Not many people know it, but Uncle Murphy invented the game of fetch. It used to be, people simply through sticks at dragons. Though the dragons were deeply offended by this, it made good sense to the people. But, as Uncle Murphy saw the general movement away from dragons and to dogs for the role as Man’s Best Friend, Uncle Murphy thought it would be downright unfortunate to throw sticks at dogs.
Luckily, the dogs were very cooperative and did not mind chasing the sticks. Although it took some convincing initially to get them to pick up the sticks with their mouths, they eventually agreed since it was for the good of mankind and the game of fetch was born. Fortunately, the humans were much easier to train to play this new game than the dogs had been.
The dragons realized they were on the outs; they eventually decamped and, except for the dragonling Spud — who lives with Uncle Murphy not so much as a pet but more of as an accountant — emigrated far away from the humans. As they went, some of them could be heard to mutter, “We invent fire, and do they remember that? No. We tell them that gold is valuable, and do they remember that? No. We tell them the secret of eleven herbs and spices on their fried chicken, and do they remember that? NO! But you eat one virgin….”
I got my Uncle Murphy to stand still long enough for me to sketch him. He complained about it being a “confounded waste of time” through the whole thing.
“The prevailing taste of the public for anecdote has been censured and ridiculed by critics, who aspire to the character of superior wisdom: but if we consider it in a proper point of view, this taste is an incontestible proof of the good sense and profoundly philosophic temper of the present times. Of the numbers who study, or at least who read history, how few derive any advantage from their labours!”
Uncle Murphy was friends with all of the finest Citizens of the Garden. He was a Regular Member of the Ladybugs’ Home Economics Association and an Honorary Fellow of the Fraternal Order of Old Grasshoppers. He was frequently overheard discussing in detail the current events of Europe in all of the most important salons or enjoying Rosebud Tea in the trendiest cafés. He was even known to enjoy the company of the geckos and the skinks, and even the neighborhood field mice, who are known to put on airs.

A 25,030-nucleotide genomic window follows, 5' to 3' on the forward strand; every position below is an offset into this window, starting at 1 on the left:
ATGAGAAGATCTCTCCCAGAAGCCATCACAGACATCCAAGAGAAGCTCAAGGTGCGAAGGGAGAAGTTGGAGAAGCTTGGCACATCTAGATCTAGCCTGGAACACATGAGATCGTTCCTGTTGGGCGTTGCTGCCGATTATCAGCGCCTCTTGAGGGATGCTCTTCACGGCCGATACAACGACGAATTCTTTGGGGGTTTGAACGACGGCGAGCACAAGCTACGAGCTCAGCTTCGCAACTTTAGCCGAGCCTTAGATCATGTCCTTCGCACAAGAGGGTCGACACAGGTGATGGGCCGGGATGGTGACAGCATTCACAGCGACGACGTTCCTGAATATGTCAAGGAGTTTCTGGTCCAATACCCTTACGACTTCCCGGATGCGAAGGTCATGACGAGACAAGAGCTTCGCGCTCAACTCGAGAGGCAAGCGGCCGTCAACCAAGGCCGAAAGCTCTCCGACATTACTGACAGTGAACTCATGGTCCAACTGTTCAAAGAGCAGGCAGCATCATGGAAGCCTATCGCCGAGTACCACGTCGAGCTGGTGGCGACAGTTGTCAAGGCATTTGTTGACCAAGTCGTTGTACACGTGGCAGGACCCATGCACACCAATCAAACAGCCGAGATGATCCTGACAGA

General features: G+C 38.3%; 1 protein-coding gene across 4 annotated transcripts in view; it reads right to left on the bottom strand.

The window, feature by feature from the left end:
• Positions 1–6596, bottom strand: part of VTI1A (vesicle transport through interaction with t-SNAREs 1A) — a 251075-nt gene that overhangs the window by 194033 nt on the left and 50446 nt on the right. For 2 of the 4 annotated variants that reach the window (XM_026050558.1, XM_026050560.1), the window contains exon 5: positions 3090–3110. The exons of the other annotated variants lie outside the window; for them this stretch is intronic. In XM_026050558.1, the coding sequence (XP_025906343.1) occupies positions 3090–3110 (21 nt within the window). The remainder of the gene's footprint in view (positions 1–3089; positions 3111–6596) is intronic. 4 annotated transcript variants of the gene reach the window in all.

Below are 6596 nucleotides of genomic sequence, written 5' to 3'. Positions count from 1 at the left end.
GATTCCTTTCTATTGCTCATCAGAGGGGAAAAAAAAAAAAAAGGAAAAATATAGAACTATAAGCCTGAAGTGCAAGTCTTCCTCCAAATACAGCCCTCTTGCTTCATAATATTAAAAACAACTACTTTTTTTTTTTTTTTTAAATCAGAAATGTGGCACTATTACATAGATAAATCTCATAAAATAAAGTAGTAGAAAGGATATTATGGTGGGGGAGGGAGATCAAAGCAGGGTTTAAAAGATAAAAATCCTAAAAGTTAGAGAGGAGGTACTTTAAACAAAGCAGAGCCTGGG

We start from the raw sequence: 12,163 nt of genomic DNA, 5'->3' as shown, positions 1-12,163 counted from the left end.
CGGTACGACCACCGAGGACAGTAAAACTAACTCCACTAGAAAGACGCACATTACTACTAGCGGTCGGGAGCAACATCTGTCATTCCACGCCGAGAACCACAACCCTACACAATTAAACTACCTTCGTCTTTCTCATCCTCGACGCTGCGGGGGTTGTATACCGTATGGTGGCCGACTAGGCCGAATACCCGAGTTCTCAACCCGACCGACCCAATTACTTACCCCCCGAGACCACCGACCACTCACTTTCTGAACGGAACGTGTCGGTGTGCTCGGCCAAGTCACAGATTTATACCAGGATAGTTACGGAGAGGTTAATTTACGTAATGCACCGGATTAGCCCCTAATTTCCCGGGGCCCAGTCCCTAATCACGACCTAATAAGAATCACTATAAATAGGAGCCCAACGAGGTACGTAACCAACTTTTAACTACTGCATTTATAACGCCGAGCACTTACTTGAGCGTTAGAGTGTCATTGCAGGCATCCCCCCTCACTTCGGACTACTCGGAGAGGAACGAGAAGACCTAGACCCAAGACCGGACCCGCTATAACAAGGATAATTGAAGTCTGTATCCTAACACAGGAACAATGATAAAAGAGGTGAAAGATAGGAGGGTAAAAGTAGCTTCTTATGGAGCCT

Upon hearing an impressive speaker, Uncle Murphy would not hesitate to inquire of the distinguished gentleman if his degree — and, in point of fact, his vocation; nay, his avocation — lay in history or in literature, as these were the only worthwhile pursuits of the modern antiquarian; philosophy and mathematics (and least as far as is useful) could simply be presupposed; neither was a worthwhile primary pursuit. But history and literature! These were the primary pursuits of a gentleman gnome. Few things in the world are certain; one absolute: Gallia est omnis divisa in partes tres.
One of the great sources of sadness in my life has always been that I was not born a gnome. I blame my parents for this, for they were not gnomes either.
But, I had an uncle who was a gnome. Murphy was his name. He would sneak into people’s yard at night and secretly plant mushrooms, which is very funny to a gnome. He also made his own “medicine” in a little copper still and grew his own pipe-weed in a secret garden behind the garden. He listened to the stories of the sea shells and carried on conversations with passing butterflies and bumble bees. He knew every ant by name and played chess with an elderly cricket who had travelled the world on a merchant ship, back when that was a respectable way to travel the world.
One spring, Uncle Murphy travelled to Norway to buy some very special mushroom seeds from a fellow gnome. That fall, we had red and golden mushrooms and no one knew why.
Air, Ash, And Paper
2012, by Richard H. Gross
Something not a lot of people know: I use to draw a lot of maps. I got pretty good at it, I guess. I was always inspired by the maps in J.R.R. Tolkien’s books. It’s a very relaxing pastime, drawing maps. It’s one of those things there’s just not much real call for, kind of like writing haiku or being an amateur historian; people might from time to time (albeit rarely) act impressed when you announce that you draw maps, and then they make eyes at each other when you’re not looking, never really understanding that the enjoyment of the pursuit is an end in itself. That’s why most people don’t know that I use to draw maps.
Some maps are good to get to a place you’ve never been, but these aren’t the best maps because they are useful one time and then lose their usefulness. These are the basest, most common maps. These are the sort of maps that are downloaded daily, printed in reams, used and immediately discarded. Some maps are good to see a place that you might never go. These maps are more useful, because they take you to places that you could never otherwise see. These are maps of exotic places upon which you can follow distant coastlines and pick out likely towns in which to stay on trips that you will never book. Some of the best maps are of places that never were, but should have been – much like the maps in Mr. Tolkien’s books. These maps are very useful, because they take you to a place to which you most definitely want to go, but cannot. These are the maps that whisper in a language that few bother to hear and even fewer fully understand.
But the greatest maps of all are the maps back to the places that you once knew but that have since become distant. These are the maps of places where once you walked, but in the endless press of years have become only vague, fond memories. These are the maps that are written on air, ash and paper.